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Re: ERDNASE

Postby Leonard Hevia » November 25th, 2017, 7:38 pm

This is a brief excerpt of Dr. Wasshuber's ad for his $45.00 PDF on Gallaway:

One of the first and most active Erdnase hunters was well-known science writer, puzzle expert, and magician Martin Gardner, who erroneously thought he identified cardshark and murderer Milton Franklin Andrews as being Erdnase. After Andrews many other candidates were proposed, but none had a case strong enough to withstand scrutiny. None wrote like Erdnase, nor had sufficient opportunity, nor even a good motive, to write the book. Their cases were largely based on wild theories built on little evidence, and held together by flawed assumptions.

Dr. Wasshuber declares in his ad that none of the other Erdnase candidates wrote like Erdnase when this is obviously wrong. W.E. Sanders clearly wrote like Erdnase as Demarest pointed out in his September 2011 Genii article.

To wit, Dr. Wasshuber has not been able to determine if Gallaway had any magic books in his library other than The Expert. It makes me wonder if his case for Gallaway is strong enough to withstand scrutiny

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Re: ERDNASE

Postby observer » November 25th, 2017, 7:47 pm

lybrary wrote:
Bill Mullins wrote:If one reads the paragraph in Jack Pots where the good senator is mentioned it becomes clear that the writer knew a lot about that place and the senator:
There lived in Selma, Alabama, the town where the senator hailed from, in the early ’70s, a wealthy railroad president, Major Lanier, of the old Alabama Central Railroad, running between Selma and Meridian, Miss., .


Looks like the Jack Pots writer got the name of the railroad wrong too. The Alabama Central was incorporated in 1906.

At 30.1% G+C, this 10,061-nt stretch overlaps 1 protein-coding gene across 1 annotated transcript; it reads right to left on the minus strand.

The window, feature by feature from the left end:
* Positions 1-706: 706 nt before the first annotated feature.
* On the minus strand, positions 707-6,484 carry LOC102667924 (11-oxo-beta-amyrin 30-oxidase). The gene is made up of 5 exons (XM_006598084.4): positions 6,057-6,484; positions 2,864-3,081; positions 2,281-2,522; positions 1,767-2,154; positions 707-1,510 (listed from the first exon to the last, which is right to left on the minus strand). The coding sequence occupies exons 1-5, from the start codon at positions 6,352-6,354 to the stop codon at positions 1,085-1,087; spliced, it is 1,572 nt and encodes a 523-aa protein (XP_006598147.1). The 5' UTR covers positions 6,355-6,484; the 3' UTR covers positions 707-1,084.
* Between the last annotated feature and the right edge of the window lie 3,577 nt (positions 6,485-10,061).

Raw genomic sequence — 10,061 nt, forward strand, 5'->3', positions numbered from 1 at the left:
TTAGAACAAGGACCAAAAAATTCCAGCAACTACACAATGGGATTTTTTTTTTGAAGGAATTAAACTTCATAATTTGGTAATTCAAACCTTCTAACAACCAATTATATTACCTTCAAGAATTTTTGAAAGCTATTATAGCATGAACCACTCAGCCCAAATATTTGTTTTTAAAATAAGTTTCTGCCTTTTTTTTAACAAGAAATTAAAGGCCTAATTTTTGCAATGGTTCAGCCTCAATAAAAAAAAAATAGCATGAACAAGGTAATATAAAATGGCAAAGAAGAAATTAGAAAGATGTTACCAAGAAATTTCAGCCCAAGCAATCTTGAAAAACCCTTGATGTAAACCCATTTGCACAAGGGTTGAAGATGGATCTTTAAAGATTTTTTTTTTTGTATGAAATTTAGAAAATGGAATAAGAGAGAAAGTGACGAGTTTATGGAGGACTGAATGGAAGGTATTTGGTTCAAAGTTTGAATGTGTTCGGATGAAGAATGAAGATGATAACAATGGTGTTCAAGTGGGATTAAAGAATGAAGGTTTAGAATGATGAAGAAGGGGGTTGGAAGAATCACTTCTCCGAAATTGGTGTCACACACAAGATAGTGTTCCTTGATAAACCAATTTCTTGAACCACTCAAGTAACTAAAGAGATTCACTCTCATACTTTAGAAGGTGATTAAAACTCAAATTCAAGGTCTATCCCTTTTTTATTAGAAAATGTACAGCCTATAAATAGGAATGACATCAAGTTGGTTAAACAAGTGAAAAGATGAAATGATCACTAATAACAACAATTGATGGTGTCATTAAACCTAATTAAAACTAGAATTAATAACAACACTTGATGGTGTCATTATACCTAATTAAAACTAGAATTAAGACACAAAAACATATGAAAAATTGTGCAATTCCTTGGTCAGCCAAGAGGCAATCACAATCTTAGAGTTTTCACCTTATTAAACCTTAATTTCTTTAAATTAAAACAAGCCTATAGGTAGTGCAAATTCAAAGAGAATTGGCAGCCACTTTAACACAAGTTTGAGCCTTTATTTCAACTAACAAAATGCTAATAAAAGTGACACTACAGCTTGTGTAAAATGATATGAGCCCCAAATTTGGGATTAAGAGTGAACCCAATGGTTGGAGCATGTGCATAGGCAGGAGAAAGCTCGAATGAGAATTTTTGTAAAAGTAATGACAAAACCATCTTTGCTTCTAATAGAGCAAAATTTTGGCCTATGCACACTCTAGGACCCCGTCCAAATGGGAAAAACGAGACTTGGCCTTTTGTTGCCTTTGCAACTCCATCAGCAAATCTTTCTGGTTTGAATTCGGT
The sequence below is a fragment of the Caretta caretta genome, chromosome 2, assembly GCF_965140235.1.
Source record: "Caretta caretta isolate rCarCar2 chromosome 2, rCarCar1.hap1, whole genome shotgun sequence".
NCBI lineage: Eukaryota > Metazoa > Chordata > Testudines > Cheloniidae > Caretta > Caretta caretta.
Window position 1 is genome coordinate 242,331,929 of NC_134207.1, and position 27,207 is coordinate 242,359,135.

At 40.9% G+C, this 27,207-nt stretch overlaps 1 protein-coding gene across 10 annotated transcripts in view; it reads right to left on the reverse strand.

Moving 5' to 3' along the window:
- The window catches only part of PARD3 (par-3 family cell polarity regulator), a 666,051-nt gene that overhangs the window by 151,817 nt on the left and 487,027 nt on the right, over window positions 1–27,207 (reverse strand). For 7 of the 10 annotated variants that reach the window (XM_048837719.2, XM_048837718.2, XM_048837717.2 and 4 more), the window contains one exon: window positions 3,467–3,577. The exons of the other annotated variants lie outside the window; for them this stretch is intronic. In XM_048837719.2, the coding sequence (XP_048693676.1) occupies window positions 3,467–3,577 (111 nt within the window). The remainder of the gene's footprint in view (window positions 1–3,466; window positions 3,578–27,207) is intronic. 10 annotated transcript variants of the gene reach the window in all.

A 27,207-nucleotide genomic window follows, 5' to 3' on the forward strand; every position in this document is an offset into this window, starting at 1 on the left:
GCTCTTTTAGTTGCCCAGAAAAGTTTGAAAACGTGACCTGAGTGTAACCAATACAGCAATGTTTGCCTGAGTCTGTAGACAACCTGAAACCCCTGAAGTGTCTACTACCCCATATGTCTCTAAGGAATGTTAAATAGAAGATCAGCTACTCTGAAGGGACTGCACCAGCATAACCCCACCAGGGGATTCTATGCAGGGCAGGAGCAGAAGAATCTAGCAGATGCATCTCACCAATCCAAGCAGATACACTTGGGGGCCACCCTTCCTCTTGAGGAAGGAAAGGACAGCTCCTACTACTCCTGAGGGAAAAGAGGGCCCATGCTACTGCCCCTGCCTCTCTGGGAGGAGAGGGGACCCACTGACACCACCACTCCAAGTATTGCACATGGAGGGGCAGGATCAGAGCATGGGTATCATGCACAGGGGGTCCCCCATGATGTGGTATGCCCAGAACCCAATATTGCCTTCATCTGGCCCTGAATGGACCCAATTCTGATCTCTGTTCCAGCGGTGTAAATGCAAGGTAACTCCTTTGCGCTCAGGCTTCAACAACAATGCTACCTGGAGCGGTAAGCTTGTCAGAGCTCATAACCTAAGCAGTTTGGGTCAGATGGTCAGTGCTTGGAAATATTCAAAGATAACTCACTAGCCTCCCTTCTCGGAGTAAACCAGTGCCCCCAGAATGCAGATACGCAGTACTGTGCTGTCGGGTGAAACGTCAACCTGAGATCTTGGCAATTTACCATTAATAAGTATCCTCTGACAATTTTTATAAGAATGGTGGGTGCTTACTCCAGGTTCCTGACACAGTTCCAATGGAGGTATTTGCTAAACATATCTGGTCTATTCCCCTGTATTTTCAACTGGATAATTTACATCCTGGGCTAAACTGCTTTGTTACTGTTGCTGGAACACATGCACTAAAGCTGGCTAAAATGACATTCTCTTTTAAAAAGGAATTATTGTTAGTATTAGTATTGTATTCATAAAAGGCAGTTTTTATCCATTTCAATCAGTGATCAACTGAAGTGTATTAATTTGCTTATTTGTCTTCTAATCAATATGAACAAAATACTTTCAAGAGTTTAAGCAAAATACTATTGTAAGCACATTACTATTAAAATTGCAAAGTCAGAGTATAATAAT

http://www.alabamacentralrailroad.com/home/last.html

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Re: ERDNASE

Postby lybrary » November 25th, 2017, 8:12 pm

observer wrote:Looks like the Jack Pots writer got the name of the railroad wrong too. The Alabama Central was incorporated in 1906.
http://www.alabamacentralrailroad.com/home/last.html

Not necessarily so. Incorporation is a legal step. The company may have existed several years before that without being formally incorporated. For example, Drake incorporated October 1903, but did business under the name Drake before that date.
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Re: ERDNASE

Postby observer » November 25th, 2017, 10:43 pm

lybrary wrote:
observer wrote:Looks like the Jack Pots writer got the name of the railroad wrong too. The Alabama Central was incorporated in 1906.
http://www.alabamacentralrailroad.com/home/last.html

Not necessarily so. Incorporation is a legal step. The company may have existed several years before that without being formally incorporated.


"The Alabama Central Railroad was built in 1906-07"

http://www.alabamacentralrailroad.com/home/history.html

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Re: ERDNASE

Postby lybrary » November 25th, 2017, 11:01 pm

observer wrote:"The Alabama Central Railroad was built in 1906-07"

From this website: http://www.encyclopediaofalabama.org/article/h-2390
"They chartered the Alabama Central Railroad (AC) in 1854, ..." I think the name could refer to more than one railway. Since the one you have was built after Jack Pots was published it is clearly not the one Edwards was referring to.
Last edited by lybrary on November 25th, 2017, 11:09 pm, edited 1 time in total.
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Re: ERDNASE

Postby Richard Hatch » November 25th, 2017, 11:09 pm

lybrary wrote:
observer wrote:"The Alabama Central Railroad was built in 1906-07"

What was then the correct name for the railroad between Selma and Meridian before 1900? Or was there no railroad at all? The author uses the specifier 'old' to refer to The Alabama Central Railroad. Perhaps there was one before 1906 with the same name?


Google book searches on " Alabama Central Railroad" and Pettus do indeed show that there was a railroad with that name in the 1870s (it had formerly been the Selma and Meridian Railroad) and ran 81.3 miles from Selma to York Station, Alabama. Its attorney in 1876/1887 was E. W. Pettus.

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Re: ERDNASE

Postby Bill Mullins » November 25th, 2017, 11:34 pm

lybrary wrote:
Bill Mullins wrote:Your boy Eugene has compiled a bunch of poker stories that others wrote, and put them together in a book.

Where did he take the names and stories involving . . . Rev. Lettus Hitemhard from?


Here or maybe here.